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Gauss-Jordan elimination is a technique that can be used to calculate the inverse of matrices (if they are invertible). It can also be used to solve simultaneous linear equations.

However, after a few google searches, I have failed to find a proof that this algorithm works for all $n \times n$, invertible matrices. How would you prove that the technique of using Gauss-Jordan elimination to calculate matrices will work for all invertible matrices of finite dimensions (we allow swapping of two rows)?

Induction on $n$ is a possible idea: the base case is very clear, but how would you prove the inductive step?

We are not trying to show that an answer generated using Gauss-Jordan will be correct. We are trying to show that Gauss-Jordan can apply to all invertible matrices.

Note: I realize that there is a similar question here, but this question is distinct in that it asks for a proof for invertible matrices.

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You should prove that each of the operations involved in the algorithm (swapping rows, adding a multiple of one row to another row, multiplying a row by a nonzero constant) do not change the rank of the matrix; then show that, under a suitable definition of "simplify", after a suitable number of steps of the algorithm any matrix that is not in row-echelon form can be turned into a "simpler" matrix by the algorithmic step. –  Arturo Magidin Jun 29 '12 at 15:07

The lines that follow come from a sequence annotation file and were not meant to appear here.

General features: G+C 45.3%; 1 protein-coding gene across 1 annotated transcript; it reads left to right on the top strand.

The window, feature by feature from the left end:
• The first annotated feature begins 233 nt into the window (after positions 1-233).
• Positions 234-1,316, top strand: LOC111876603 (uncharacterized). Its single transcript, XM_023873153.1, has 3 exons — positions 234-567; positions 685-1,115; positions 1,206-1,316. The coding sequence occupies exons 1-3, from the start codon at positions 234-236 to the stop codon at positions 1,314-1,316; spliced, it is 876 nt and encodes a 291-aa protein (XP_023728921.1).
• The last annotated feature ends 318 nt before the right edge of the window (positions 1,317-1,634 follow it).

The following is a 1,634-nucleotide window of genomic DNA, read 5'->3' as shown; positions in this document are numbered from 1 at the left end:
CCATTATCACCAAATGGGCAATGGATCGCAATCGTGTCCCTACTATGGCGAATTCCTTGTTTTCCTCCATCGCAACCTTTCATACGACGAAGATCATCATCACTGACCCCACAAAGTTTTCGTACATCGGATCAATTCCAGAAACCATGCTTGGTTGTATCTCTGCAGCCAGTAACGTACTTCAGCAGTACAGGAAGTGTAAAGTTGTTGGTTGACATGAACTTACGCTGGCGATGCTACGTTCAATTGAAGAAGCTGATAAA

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This is one of the typical cases where the most obvious reason something is true is because the associated algorithm cannot possibly fail.

Roughly speaking, the only way Gauss-Jordan can ever get stuck is if (at any intermediate point) there is a column containing too many zeroes, so there is no row that can be swapped in to produce a non-zero entry in the expected location. However, if this does happen, it is easy to see that the matrix is non-invertible, and since the row operations did not cause this, it must have been the original matrix that is to blame.

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OK. But how do you show that "the only way it can get stuck is if there is a column containing too many zeroes?" I was looking for something a little more rigorous. –  Andrew Salmon Jun 29 '12 at 6:56
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@AndrewSalmon Think of all the operations that are needed: the only one that can fail is division by zero. It's not particularly quantitative, but I don't see how it isn't rigorous. –  Erick Wong Jun 29 '12 at 7:33

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